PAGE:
August 25, 2020 | Stacy Durham and her husband Clint had the birth of their son mapped out: a healthy baby delivered full-term who easily breastfed, a standard hospital stay and return home to their new nursery. But as Stacy describes it, “it just wasn’t in the cards.”
Everything had gone smoothly during her pregnancy, but after a day of labor and two to three hours of pushing, they discovered that baby Carson had swallowed meconium mixed with amniotic fluid and didn’t take a breath for four minutes. The baby was rushed to NICU where he spent five days.
“They had brought him close to me before they took him away, but I don’t remember ever seeing his face,” Stacy said. “They had to get as much done as they could in the room to get him suctioned out. It was very nerve-wracking.”
Stacy’s primary care physician, Cassie Hunter, M.D., who had encouraged her to breastfeed, said the couple worked diligently to make sure their baby boy had the important colostrum and breast milk he needed while he was in NICU.
“She remained committed despite having to go to the NICU a floor away from where she was with a fresh C-Section wound,” said Hunter. “Since her production was low in the beginning (which is normal), NICU asked if they could ‘top’ off the feedings with formula to give the baby calories it needed. She pumped her heart out and was so worried that, since the baby got a bottle from the beginning of his life, that he would never nurse.” Hunter is also part of the breastfeeding initiative sponsored by UAMS’ State Physical Activity and Nutrition, a CDC grant to combat obesity.
Clint did what he could to help in supplying the baby with breastmilk. He walked the freshly pumped milk upstairs to NICU every two hours and washed the breast pump between sessions.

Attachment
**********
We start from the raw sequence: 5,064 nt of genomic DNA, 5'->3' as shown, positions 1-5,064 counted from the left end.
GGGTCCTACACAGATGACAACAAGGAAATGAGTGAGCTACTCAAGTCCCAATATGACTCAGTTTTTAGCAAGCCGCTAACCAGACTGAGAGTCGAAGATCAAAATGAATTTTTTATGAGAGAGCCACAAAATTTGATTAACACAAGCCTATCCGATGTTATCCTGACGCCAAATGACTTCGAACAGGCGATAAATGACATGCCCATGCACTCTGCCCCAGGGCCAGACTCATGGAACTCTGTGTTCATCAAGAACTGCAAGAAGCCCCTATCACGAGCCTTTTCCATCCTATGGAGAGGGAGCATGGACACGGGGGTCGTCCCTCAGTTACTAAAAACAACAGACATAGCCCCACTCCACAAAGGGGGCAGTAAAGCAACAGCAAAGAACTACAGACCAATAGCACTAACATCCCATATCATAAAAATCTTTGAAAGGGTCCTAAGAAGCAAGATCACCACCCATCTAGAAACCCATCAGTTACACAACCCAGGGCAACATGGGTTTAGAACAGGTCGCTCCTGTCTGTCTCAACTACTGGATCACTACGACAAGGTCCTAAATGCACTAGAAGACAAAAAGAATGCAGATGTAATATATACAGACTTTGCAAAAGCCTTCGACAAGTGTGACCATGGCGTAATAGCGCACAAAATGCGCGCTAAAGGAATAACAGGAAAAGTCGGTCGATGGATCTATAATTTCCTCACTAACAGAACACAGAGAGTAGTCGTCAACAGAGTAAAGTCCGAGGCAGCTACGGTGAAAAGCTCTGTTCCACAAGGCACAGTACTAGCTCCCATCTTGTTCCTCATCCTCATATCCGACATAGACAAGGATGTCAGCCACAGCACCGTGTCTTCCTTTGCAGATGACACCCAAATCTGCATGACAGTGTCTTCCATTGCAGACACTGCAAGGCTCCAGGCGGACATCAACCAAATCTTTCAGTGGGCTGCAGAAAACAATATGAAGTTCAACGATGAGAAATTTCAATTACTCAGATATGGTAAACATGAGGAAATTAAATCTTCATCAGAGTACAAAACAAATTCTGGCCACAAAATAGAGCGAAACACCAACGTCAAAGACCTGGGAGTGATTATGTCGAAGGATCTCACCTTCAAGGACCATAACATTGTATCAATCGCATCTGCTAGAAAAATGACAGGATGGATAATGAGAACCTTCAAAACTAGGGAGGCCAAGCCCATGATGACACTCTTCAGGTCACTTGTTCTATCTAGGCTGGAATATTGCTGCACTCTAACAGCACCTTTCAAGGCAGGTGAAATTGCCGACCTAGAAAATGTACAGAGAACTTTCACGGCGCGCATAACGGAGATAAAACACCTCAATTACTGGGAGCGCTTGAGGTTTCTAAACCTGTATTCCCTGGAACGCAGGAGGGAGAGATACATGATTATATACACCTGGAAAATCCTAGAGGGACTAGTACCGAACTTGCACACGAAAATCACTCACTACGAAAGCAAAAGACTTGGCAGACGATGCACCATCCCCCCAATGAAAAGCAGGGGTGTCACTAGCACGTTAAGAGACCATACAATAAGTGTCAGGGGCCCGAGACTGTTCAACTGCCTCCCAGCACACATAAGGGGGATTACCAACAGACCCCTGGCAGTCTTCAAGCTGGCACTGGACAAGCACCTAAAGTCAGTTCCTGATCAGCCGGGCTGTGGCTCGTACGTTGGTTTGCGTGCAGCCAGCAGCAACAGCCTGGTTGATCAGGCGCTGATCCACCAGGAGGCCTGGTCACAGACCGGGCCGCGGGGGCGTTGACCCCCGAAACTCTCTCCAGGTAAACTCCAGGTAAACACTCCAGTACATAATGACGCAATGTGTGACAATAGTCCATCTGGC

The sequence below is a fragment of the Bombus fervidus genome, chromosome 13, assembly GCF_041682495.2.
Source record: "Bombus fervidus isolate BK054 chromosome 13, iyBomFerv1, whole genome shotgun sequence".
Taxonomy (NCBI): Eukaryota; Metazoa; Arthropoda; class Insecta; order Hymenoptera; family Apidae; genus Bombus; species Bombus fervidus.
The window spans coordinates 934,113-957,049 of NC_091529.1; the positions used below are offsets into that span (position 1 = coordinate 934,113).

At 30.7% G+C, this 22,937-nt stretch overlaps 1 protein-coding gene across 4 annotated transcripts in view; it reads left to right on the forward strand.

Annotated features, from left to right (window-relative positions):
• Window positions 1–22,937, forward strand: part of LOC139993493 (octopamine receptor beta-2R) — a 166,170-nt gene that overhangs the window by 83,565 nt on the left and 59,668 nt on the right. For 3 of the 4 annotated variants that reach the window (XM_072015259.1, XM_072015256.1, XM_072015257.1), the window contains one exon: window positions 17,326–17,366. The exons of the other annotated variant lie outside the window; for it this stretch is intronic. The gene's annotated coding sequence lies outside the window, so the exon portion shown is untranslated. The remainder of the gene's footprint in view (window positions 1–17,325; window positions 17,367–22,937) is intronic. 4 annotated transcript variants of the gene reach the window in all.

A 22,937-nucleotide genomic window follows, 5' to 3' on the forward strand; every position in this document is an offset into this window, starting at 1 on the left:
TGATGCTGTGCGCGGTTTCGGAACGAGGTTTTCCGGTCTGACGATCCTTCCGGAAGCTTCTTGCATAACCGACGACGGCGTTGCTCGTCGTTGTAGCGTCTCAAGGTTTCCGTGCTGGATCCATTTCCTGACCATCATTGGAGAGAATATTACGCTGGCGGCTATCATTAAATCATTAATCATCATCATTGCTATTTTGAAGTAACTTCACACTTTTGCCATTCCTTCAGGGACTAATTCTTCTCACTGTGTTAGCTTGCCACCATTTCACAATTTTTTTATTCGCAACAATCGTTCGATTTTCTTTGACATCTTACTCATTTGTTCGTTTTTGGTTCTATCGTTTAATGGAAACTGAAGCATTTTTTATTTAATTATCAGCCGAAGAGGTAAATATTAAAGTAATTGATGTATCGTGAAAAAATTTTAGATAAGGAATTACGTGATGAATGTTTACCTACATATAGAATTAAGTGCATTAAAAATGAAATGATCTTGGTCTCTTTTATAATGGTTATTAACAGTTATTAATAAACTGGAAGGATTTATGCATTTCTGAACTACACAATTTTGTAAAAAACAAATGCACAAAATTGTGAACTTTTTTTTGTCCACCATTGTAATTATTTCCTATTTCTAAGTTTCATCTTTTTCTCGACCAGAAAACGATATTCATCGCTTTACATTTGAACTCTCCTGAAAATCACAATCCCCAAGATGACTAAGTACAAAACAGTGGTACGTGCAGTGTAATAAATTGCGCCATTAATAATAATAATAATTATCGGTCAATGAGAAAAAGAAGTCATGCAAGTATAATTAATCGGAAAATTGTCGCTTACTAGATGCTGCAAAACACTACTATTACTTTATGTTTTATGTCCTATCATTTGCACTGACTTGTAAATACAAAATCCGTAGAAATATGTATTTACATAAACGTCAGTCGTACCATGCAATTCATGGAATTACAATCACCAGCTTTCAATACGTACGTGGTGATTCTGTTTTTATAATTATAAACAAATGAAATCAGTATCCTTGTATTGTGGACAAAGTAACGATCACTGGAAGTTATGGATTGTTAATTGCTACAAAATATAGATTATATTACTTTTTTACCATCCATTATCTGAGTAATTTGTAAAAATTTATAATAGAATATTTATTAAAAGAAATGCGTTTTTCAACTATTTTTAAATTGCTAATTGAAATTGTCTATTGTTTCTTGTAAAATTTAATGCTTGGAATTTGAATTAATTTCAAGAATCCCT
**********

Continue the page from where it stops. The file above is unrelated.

Carson was born on a Friday, but it wasn’t until Sunday that he got to feed at his mom’s breast. He transitioned well, though, and every two hours he would latch on with supplements ceasing the following day.
“All in all, I was only able to breastfeed six months, and then I had to pump because I went back to work as a teacher,” Stacy said, who teaches second grade at Hillcrest Elementary in Lynn, Arkansas. Actually, Stacy surpassed the average time moms breastfeed their infants in Arkansas. A recent report by the CDC showed that only 43 percent of Arkansas moms breastfeed to the six-month mark. The American Academy of Pediatrics recommends that all infants be breastfed at least six months to get the full benefits, such as reducing risks of asthma, obesity, Type 1 diabetes and other diseases in infants. But as Stacy’s story illustrates, it’s critical to have the support from healthcare professionals, family and a worksite that is breastfeeding friendly.
She offers this piece of advice to new moms: “Breastfeeding isn’t the easiest route to take and you will have hurdles to overcome, but do your best. It’s worth it.”